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Record child displacement figures due to conflict and violence in 2019: UNICEF

Record child displacement figures due to conflict and violence in 2019: UNICEF

India Blooms News Service | @indiablooms | 05 May 2020, 06:46 am

New York/IBNS: A new UN report finds that some 19 million children were displaced within their own countries due to conflict and violence in 2019, more than in any other year, making them among the most vulnerable to the global spread of COVID-19.

According to the “Lost at Home” report, published on Tuesday by the UN Children’s Fund (UNICEF), there were 12 million new displacements of children in 2019:  around 3.8 million of them caused by conflict and violence, and 8.2 million, due to disasters linked mostly to weather-related events.

Coronavirus intensifying suffering

The COVID-19 pandemic is only making a critical situation worse, the agency says.  Camps or informal settlements are often overcrowded, and lack adequate hygiene and health services.  Physical distancing is often not possible, creating conditions that are highly conducive to the spread of disease.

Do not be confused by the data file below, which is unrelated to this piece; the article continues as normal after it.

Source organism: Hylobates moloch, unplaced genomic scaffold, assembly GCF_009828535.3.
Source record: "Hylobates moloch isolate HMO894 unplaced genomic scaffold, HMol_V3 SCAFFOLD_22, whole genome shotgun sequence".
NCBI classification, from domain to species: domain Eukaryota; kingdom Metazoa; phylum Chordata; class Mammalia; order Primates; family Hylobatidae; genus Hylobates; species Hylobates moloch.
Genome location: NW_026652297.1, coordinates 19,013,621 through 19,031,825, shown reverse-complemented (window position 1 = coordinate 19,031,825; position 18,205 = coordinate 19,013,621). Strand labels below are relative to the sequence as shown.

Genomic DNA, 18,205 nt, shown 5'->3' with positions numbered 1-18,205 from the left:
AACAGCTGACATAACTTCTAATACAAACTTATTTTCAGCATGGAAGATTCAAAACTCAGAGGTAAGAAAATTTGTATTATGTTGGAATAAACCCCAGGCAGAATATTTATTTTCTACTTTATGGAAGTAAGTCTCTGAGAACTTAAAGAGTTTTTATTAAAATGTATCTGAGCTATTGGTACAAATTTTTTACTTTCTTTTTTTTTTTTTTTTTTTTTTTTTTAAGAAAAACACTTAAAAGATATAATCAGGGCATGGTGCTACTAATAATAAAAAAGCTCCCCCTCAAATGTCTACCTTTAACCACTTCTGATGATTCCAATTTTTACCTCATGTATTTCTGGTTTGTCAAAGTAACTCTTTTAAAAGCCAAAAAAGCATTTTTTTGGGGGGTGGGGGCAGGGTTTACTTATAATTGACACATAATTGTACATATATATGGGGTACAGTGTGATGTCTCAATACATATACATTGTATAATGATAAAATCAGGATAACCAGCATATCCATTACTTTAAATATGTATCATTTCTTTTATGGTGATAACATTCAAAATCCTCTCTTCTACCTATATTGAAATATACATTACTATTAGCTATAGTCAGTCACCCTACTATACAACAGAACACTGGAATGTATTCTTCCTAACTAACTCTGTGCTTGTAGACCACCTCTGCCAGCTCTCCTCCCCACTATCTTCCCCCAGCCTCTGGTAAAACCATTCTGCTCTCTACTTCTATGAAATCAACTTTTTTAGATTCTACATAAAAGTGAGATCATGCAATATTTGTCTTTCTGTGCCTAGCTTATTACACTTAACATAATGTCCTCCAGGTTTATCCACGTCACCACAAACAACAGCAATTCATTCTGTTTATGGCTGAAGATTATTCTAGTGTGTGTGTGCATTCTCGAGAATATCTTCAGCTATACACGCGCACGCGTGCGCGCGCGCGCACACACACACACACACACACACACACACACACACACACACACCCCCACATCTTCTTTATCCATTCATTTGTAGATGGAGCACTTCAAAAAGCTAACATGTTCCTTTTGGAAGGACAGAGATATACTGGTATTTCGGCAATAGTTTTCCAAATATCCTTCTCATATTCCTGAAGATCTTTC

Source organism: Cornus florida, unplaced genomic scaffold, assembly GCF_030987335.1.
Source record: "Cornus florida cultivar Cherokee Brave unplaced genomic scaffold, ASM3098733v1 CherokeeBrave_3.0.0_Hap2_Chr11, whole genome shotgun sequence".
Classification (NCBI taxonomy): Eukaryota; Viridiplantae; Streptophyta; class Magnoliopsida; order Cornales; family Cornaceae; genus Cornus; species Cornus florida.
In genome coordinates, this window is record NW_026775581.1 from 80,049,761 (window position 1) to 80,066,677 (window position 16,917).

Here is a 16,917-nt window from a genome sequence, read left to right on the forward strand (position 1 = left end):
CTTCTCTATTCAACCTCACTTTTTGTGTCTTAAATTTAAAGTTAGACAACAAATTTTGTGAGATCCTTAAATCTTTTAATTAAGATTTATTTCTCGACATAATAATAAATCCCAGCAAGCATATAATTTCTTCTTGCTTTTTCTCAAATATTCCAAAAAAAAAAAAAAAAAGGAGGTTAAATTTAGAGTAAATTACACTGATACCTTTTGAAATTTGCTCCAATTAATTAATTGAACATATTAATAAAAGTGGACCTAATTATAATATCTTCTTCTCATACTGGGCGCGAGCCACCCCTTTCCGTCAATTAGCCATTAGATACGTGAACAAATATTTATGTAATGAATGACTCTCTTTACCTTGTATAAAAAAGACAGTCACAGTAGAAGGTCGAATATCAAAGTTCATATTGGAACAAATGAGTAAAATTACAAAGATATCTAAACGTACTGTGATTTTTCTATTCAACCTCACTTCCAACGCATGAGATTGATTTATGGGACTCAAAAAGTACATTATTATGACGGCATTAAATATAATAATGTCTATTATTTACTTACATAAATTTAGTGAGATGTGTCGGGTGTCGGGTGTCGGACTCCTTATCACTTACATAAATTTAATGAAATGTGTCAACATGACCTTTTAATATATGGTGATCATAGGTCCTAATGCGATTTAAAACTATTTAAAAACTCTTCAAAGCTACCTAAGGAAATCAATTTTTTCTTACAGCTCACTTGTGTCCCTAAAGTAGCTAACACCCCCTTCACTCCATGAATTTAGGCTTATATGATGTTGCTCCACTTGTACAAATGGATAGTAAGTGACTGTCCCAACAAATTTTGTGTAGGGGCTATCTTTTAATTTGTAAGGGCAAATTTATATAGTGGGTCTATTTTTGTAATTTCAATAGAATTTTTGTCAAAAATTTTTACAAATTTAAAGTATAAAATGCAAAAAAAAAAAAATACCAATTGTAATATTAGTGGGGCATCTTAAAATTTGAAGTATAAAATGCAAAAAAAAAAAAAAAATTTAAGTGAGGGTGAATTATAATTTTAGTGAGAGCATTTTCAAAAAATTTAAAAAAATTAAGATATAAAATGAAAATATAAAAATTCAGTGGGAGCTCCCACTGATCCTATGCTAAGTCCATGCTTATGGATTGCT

“When new crises emerge, like the COVID-19 pandemic, these children are especially vulnerable,” said UNICEF Executive Director Henrietta Fore.  “It is essential that Governments and humanitarian partners work together to keep them safe, healthy, learning and protected.”

Government investment key The report looks at the risks internally displaced children face –- child labour, child marriage, trafficking among them -- and the actions urgently needed to protect them.  It calls for strategic investments and a united effort by Governments, civil society, companies, humanitarian actors and children themselves to address the child-specific drivers of displacement, in particular, violence, exploitation and abuse.

It also calls on Governments convening under the High-Level Panel on Internal Displacement, established by Secretary-General António Guterres, to invest in actions that will provide protection and equitable access to services for all internally displaced children and their families.

Better, timely and accessible data -- disaggregated by age and gender -- is also critical to delivering on this agenda, the report says.  “Internally displaced children and youth themselves must have a seat at the table,” it emphasizes, and offered the opportunity to be part of the solution.